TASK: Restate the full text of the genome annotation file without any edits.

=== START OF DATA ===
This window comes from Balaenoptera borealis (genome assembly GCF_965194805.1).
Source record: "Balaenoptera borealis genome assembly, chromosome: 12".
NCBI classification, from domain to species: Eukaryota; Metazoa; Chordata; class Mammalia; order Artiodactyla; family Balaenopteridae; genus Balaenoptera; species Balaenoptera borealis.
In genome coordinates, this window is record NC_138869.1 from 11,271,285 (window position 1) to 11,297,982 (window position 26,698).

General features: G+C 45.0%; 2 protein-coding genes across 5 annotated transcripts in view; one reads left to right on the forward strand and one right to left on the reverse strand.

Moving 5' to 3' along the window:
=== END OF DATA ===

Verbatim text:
This window comes from Balaenoptera borealis (genome assembly GCF_965194805.1).
Source record: "Balaenoptera borealis genome assembly, chromosome: 12".
NCBI classification, from domain to species: Eukaryota; Metazoa; Chordata; class Mammalia; order Artiodactyla; family Balaenopteridae; genus Balaenoptera; species Balaenoptera borealis.
In genome coordinates, this window is record NC_138869.1 from 11,271,285 (window position 1) to 11,297,982 (window position 26,698).

General features: G+C 45.0%; 2 protein-coding genes across 5 annotated transcripts in view; one reads left to right on the forward strand and one right to left on the reverse strand.

Moving 5' to 3' along the window: